Does anybody care about the game?
But for those who can't find a rooting interest in this game, there's this: One way or another, one of these teams is going to lose.
And that, in itself, could be something to root for.
That may pretty much sum up the feelings of many who are reading this.
Jerome for the Hall?
Getting a player into the Hall Of Fame (HOF) resembles some aspects of running a political campaign, since it comes down to taking a vote. And like politics many of the decisions aren't made based purely on rational deliberations. Consequently, despite a good resume and strong support, the candidacy of Jerome Bettis to be admitted as part of the 2015 HOF class is not considered a slam dunk by anybody. There has been much speculation over why things could, again, go south, from a 'questionable' yard per carry average (not taking into account factors such as the short distances involved in successful goal line runs) to alleged anti-Steelers bias.
On the other hand, if things don't go Bettis' way it won't for lack of an impressive, spirited promotion of his virtues. Part of the strategy this year is a lineup of current HOFers who insist that the Bus belongs among their number. This includes Curtis Martin [here], Derrick Brooks [here], Marcus Allen [here] and Chris Doleman [here]. Closer to home, former teammate and current assistant linebackers coach Joey Porter makes a very strong case. And our own Hombre de Acero lists fifteen reasons why Bettis' bust belongs in Canton. You may also want to hear what Jerome has to say on his own behalf.
Many of you reading this will already know the results of the voting, but I am writing this in the dark. The guess here is that the Bus parks in Canton in 2015.
Can the NFL turn the corner?
Last week I questioned whether the arrow was pointing down for the league based upon a myriad of missteps and unresolved problems that threatened to shove the league's marque event so far into the background that we would forget why they had come to Arizona. The comments from the community demonstrated that I wasn't the only one with this concern. This week Jeff Nussbaum of the Atlantic offers a proposal for some relatively modest changes that could help the league turn it around.
Nussbaum bases his assertions on the fact that football has found itself in this sort of quandary before. A little more than a century ago, President Teddy Roosevelt spearheaded reforms that were inspired by a crisis brought on by a series of player deaths. The steps offered are, in my opinion, reasonable and intriguing. They include:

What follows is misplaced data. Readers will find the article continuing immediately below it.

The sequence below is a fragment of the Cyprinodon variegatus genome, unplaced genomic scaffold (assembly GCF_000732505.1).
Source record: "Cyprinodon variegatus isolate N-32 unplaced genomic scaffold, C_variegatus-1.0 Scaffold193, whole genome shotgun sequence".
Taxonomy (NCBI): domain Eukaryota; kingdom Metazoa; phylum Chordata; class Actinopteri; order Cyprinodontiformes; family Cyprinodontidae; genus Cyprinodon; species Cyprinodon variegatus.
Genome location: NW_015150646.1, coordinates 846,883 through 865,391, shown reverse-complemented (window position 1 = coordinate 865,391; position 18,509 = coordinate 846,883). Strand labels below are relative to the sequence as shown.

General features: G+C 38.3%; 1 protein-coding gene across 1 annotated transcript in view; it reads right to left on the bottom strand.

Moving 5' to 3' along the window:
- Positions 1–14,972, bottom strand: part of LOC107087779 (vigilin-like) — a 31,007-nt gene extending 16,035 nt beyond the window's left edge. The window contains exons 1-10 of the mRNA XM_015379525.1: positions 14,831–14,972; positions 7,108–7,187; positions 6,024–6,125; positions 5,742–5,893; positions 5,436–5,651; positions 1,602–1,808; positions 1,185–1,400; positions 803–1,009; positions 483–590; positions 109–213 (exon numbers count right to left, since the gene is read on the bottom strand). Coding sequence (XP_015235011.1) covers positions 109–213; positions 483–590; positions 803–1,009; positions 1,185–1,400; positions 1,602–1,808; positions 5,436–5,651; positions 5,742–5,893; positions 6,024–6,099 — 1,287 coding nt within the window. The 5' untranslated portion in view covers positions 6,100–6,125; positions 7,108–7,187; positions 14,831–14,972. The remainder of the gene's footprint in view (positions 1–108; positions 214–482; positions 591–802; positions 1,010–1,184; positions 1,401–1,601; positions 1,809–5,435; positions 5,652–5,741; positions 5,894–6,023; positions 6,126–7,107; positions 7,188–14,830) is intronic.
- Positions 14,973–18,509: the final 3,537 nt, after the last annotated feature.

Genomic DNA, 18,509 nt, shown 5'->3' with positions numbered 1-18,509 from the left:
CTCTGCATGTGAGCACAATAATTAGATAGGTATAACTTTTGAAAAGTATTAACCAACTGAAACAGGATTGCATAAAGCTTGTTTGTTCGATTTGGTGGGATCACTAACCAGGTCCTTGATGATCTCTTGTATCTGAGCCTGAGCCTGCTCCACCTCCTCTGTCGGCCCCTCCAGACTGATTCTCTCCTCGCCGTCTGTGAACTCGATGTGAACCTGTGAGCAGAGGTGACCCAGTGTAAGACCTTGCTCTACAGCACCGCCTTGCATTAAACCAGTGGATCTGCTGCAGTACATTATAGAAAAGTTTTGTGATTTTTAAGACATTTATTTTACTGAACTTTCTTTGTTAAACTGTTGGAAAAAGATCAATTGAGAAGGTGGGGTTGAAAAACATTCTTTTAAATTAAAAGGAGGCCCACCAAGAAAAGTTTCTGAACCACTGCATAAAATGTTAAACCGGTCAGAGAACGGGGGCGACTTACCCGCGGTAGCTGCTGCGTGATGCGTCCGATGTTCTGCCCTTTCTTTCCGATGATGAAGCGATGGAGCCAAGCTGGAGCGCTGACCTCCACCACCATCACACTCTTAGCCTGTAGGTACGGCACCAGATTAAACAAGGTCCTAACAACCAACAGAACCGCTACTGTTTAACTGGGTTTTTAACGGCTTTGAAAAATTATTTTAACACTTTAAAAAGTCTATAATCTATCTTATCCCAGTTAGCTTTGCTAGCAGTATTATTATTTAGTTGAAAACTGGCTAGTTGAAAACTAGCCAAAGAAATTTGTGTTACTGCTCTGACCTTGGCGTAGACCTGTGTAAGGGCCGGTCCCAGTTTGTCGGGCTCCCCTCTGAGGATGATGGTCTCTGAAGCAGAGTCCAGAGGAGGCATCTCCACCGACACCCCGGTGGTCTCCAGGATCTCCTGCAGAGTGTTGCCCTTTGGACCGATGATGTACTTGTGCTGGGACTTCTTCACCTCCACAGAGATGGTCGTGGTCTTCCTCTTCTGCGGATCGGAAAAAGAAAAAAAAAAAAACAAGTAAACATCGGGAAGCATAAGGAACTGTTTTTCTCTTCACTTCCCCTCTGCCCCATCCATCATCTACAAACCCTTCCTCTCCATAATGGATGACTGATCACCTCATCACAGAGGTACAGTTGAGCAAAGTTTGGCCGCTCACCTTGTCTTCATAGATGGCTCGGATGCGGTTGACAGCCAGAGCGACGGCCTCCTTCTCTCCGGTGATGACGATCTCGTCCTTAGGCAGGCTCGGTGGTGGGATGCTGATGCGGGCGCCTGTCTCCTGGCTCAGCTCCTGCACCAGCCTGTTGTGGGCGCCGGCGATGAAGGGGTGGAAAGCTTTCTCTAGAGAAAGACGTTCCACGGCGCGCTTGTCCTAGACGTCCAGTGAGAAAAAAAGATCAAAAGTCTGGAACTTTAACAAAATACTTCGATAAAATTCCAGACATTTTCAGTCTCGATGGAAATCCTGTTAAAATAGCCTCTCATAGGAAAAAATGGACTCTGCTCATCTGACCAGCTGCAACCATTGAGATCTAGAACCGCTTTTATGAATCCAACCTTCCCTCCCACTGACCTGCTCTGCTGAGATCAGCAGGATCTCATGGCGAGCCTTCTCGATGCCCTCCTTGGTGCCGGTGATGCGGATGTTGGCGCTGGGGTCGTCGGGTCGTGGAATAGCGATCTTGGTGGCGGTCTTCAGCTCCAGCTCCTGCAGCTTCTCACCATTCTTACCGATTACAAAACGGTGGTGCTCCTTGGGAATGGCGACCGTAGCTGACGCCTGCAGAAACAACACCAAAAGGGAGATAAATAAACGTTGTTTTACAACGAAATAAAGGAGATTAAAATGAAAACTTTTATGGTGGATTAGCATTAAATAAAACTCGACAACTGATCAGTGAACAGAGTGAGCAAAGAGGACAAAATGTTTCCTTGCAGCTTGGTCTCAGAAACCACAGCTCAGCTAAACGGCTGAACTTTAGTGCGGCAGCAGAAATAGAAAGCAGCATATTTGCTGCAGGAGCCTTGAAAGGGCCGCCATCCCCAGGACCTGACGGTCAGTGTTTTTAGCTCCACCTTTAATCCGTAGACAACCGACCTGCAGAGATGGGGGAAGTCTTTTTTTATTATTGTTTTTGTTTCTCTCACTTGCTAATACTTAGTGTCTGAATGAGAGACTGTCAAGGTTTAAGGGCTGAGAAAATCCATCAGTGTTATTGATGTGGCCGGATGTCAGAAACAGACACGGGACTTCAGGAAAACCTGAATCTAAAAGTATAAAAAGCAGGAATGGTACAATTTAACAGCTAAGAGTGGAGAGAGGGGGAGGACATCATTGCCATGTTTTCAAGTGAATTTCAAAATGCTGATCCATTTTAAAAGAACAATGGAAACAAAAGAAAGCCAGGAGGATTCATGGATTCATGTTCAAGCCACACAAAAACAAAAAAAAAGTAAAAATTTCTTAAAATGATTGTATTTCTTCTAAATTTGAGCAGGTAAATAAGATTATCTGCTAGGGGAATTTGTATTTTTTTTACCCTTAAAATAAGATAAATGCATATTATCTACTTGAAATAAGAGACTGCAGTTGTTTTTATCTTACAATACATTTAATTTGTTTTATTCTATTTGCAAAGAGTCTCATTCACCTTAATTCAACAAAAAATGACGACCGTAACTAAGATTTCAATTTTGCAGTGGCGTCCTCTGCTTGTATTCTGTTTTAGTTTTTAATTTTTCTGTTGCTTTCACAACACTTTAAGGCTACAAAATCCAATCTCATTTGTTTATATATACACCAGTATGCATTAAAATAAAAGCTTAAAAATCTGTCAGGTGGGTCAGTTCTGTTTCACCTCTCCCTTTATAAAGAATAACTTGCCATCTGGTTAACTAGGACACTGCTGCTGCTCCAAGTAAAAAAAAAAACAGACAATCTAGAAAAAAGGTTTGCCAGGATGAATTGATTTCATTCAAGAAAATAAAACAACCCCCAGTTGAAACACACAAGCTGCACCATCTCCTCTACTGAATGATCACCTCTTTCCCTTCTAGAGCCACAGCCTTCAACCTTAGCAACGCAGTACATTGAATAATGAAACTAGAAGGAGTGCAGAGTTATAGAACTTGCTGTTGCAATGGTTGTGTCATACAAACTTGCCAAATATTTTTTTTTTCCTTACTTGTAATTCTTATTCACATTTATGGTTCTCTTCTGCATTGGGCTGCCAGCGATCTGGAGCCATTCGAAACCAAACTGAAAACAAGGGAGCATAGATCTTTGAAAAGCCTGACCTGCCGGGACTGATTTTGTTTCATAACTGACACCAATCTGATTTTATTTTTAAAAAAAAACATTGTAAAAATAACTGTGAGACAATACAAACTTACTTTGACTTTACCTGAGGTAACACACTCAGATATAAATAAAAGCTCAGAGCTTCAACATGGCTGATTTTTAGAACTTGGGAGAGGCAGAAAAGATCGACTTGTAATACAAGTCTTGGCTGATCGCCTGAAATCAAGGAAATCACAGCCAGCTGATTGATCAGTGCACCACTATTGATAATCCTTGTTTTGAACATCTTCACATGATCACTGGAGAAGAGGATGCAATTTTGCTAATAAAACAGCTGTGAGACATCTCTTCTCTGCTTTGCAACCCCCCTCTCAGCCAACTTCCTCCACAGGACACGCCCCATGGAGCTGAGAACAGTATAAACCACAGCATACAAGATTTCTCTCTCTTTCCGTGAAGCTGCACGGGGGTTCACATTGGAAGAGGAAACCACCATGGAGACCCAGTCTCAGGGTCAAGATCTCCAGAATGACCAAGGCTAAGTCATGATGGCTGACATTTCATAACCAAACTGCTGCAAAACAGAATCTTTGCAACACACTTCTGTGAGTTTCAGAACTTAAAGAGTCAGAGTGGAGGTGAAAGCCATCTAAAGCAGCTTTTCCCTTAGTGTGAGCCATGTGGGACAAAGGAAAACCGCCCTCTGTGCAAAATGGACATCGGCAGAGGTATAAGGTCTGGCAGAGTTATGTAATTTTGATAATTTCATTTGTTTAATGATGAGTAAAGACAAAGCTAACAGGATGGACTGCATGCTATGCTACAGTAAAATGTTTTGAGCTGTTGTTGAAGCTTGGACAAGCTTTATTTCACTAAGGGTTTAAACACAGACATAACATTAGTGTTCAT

-Elimination of the three point stance. While our attention is drawn to more spectacular 'bell ringing' concussions, it is often the cumulative effects of pre concussive blows to the head that can cause long term damage. in the trenches the three point stance makes avoidance of blows to the head impossible.
-Citing the helmet favored by former Bills wide receiver Don Beebe, the technology exists for reducing the negative effects of head blows, but the politics of helmet procurement stands in the way.
-Guaranteed contracts. A given in other professional sports like baseball and basketball, the sport that needs it the most doesn't have it. Incentives change for both players and their employers as it regards courting unnecessary physical risks when the player is less disposable.
I'd be interested in what the community thinks about this. You know how to let your feelings be known.
The soap opera continues
Off field concerns both locally and nationally continue to be a major part of the conversation this week.
We made mention of the LeGarrette Blount 'conspiracy' last week. The notion that his departure from the Steelers might have been orchestrated to facilitate his rejoining New England. Though the arguments against that being the case are strong, it is a defeat for the game and the culture at large to have to entertain the conversation at all, which Blount was forced to do this week. On the positive side for Blount, having fulfilled his community service requirements, the drug possession charges against him have been dropped.
The NFL Players Association (NFLPA) is taking issue with the league's new player conduct policy, claiming it violates the terms of the collective bargaining agreement. Meanwhile, former Steelers running back Jonathan Dwyer has been placed on probation for his domestic issues. Cleveland Browns wide receiver Josh Gordon has failed another test, this time for alcohol. This continues this franchise's talent for hitting bottom and then start vigorously digging. A different spin has developed on the story involving Allegheny County Sheriff deputy and Steelers security chief Jack Kearney.
Hated Baltimore Ravens linebacker Terrell Suggs has caused some dissonance among Steelers fans by advancing the argument that Ben Roethlisberger doesn't get any respect from the officials and the NFL. While admitting that he takes advantage of this truth to jack Ben at every opportunity, we now find ourselves in some strange alternative universe where we are in common cause with the devil.
LeBeau and Butler
Though there were reports that former defensive coordinator Dick LeBeau would be joining Bruce Arians' staff in Arizona, that particular arrangement did not materialize. This week's story is the possibility of LeBeau joining former Steelers offensive coordinator Ken Whisenhunt in Tennessee. Regardless, LeBeau will be honored in Pittsburgh in February.